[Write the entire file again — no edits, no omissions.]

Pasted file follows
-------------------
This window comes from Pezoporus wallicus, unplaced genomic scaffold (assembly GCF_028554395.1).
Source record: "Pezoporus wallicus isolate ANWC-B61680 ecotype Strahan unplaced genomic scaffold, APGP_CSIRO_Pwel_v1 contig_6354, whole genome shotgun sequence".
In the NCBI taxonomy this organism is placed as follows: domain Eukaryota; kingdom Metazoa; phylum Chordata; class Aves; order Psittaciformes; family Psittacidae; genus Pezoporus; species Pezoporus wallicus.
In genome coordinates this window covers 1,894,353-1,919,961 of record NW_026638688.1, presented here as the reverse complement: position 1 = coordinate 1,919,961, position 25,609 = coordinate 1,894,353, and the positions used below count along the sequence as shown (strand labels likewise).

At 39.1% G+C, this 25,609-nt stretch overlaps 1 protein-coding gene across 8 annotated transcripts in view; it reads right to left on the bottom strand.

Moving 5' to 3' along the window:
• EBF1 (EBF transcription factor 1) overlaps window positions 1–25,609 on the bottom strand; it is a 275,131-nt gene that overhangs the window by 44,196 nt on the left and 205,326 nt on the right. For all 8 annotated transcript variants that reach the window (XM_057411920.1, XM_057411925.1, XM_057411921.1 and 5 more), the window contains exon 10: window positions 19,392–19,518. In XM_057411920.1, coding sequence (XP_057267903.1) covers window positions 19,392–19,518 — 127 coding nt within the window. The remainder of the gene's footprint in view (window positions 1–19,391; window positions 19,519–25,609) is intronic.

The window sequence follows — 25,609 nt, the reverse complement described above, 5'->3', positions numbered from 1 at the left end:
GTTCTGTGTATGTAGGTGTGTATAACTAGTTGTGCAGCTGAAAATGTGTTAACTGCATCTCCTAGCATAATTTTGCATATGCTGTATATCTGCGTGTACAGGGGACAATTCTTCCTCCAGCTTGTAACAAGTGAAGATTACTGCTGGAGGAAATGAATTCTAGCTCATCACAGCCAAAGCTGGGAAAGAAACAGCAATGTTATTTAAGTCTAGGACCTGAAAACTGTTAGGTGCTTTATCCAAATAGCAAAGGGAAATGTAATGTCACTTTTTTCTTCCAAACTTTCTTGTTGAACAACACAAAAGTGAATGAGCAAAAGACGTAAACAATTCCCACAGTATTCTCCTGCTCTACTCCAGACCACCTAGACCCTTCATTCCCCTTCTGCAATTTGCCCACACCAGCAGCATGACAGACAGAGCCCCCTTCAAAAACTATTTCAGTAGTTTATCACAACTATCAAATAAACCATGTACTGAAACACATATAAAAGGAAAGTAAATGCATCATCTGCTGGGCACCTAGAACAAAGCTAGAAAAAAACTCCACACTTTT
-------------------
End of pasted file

This window comes from Pezoporus wallicus, unplaced genomic scaffold (assembly GCF_028554395.1).
Source record: "Pezoporus wallicus isolate ANWC-B61680 ecotype Strahan unplaced genomic scaffold, APGP_CSIRO_Pwel_v1 contig_6354, whole genome shotgun sequence".
In the NCBI taxonomy this organism is placed as follows: domain Eukaryota; kingdom Metazoa; phylum Chordata; class Aves; order Psittaciformes; family Psittacidae; genus Pezoporus; species Pezoporus wallicus.
In genome coordinates this window covers 1,894,353-1,919,961 of record NW_026638688.1, presented here as the reverse complement: position 1 = coordinate 1,919,961, position 25,609 = coordinate 1,894,353, and the positions used below count along the sequence as shown (strand labels likewise).

At 39.1% G+C, this 25,609-nt stretch overlaps 1 protein-coding gene across 8 annotated transcripts in view; it reads right to left on the bottom strand.

Moving 5' to 3' along the window:
• EBF1 (EBF transcription factor 1) overlaps window positions 1–25,609 on the bottom strand; it is a 275,131-nt gene that overhangs the window by 44,196 nt on the left and 205,326 nt on the right. For all 8 annotated transcript variants that reach the window (XM_057411920.1, XM_057411925.1, XM_057411921.1 and 5 more), the window contains exon 10: window positions 19,392–19,518. In XM_057411920.1, coding sequence (XP_057267903.1) covers window positions 19,392–19,518 — 127 coding nt within the window. The remainder of the gene's footprint in view (window positions 1–19,391; window positions 19,519–25,609) is intronic.

The window sequence follows — 25,609 nt, the reverse complement described above, 5'->3', positions numbered from 1 at the left end:
GTTCTGTGTATGTAGGTGTGTATAACTAGTTGTGCAGCTGAAAATGTGTTAACTGCATCTCCTAGCATAATTTTGCATATGCTGTATATCTGCGTGTACAGGGGACAATTCTTCCTCCAGCTTGTAACAAGTGAAGATTACTGCTGGAGGAAATGAATTCTAGCTCATCACAGCCAAAGCTGGGAAAGAAACAGCAATGTTATTTAAGTCTAGGACCTGAAAACTGTTAGGTGCTTTATCCAAATAGCAAAGGGAAATGTAATGTCACTTTTTTCTTCCAAACTTTCTTGTTGAACAACACAAAAGTGAATGAGCAAAAGACGTAAACAATTCCCACAGTATTCTCCTGCTCTACTCCAGACCACCTAGACCCTTCATTCCCCTTCTGCAATTTGCCCACACCAGCAGCATGACAGACAGAGCCCCCTTCAAAAACTATTTCAGTAGTTTATCACAACTATCAAATAAACCATGTACTGAAACACATATAAAAGGAAAGTAAATGCATCATCTGCTGGGCACCTAGAACAAAGCTAGAAAAAAACTCCACACTTTT